There remains a lot to consider and reflect upon before responding to the consultation, but this has to be something which the industry embraces. The generational opportunity to update and reform archaic and antiquated regulations and provide flexibility for new product innovation and changes for the future must be welcomed.

Analysis from Wayne Gibbard Commercial Clients and Strategy at Shoosmiths LLP

Whilst we are at the start of the process for reform of the Consumer Credit Act, it is encouraging to see the focus and desire of the sector to embrace this and recognise the value this could bring to customers and their businesses.

Through an engaging discussion, we were able to get a feel for some of the current friction and complexity caused by the interplay of the Consumer Credit Act and other FCA rules, such as CONC.

Right now, the sector is focused on the delivery of Consumer Duty and the assimilation of that into their businesses. This has to be the priority, but it is worth keeping an eye on the progress of the reforms and especially the outputs from the consultation, as this will guide the new pathways to follow. Also, where there are particular pain points, these should be articulated and rationalised to guide the progress of this reform.

There is a long way to go before we see a full reform and this all remains subject to parliamentary time, but nevertheless we are now at the starting line, prepared with the marathon ahead of us!

European equipment

Detected: Frictionless global business onboarding

AFC Autumn 2022 Conference: Fintech Innovator Award

Winner: Detected

The Fintech Innovator Award Winner for Autumn 2022, sponsored by Lendscape, was unanimously voted for by the Fintech Innovator judges and AFC conference delegates. The winner for Autumn 2022 was Detected.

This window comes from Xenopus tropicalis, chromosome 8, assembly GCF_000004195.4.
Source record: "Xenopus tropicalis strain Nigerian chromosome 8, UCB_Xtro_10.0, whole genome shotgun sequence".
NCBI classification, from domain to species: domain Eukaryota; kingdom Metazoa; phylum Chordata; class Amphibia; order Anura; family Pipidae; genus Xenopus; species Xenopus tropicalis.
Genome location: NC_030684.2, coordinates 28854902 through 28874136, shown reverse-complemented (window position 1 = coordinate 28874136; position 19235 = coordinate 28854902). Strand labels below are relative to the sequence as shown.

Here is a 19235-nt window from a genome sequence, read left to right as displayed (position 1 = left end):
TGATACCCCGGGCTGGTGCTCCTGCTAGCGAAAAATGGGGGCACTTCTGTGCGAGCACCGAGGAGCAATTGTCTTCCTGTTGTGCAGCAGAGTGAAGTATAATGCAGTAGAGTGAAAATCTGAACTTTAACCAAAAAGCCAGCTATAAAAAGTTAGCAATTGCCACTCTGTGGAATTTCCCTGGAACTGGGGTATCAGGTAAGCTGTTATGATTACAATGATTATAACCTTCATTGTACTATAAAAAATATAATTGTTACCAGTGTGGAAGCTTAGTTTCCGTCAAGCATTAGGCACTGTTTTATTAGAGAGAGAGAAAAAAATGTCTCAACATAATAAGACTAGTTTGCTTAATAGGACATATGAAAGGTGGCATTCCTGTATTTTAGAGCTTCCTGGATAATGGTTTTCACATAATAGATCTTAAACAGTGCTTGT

Liam Chennells, Chief Executive Officer and Co-founder of Detected took to the stage at the AFC Autumn 2022 conference to pitch Detected to the Fintech Innovator judges and conference delegates.

Detected, which was founded in July 2020, is a London-based fintech that provides frictionless global business onboarding, the key to driving profitable customer relationships.

Detected believes that, up to now, business onboarding has been slow, complex, manual and unfit for purpose and that current Know Your Business (KYB) verification is ineffective for both the businesses who are doing the onboarding who have to connect with multiple data providers, take the information and manually upload to their system, as well as the businesses who are being onboarded and being asked for vast amounts of information that technology could support.

Detected has fixed this problem on both sides by focusing on how technology can make the process better. Detected think about KYB like e-commerce – how many businesses arrive, on one side, and how many are onboarded on the other side.

Detected utilises over 1,700 data sources – including big providers such as Orbis as well as local providers in different countries – to create a detailed and accurate profile of any business in the world. It supplements this with information that can be added by the business that is being onboarded.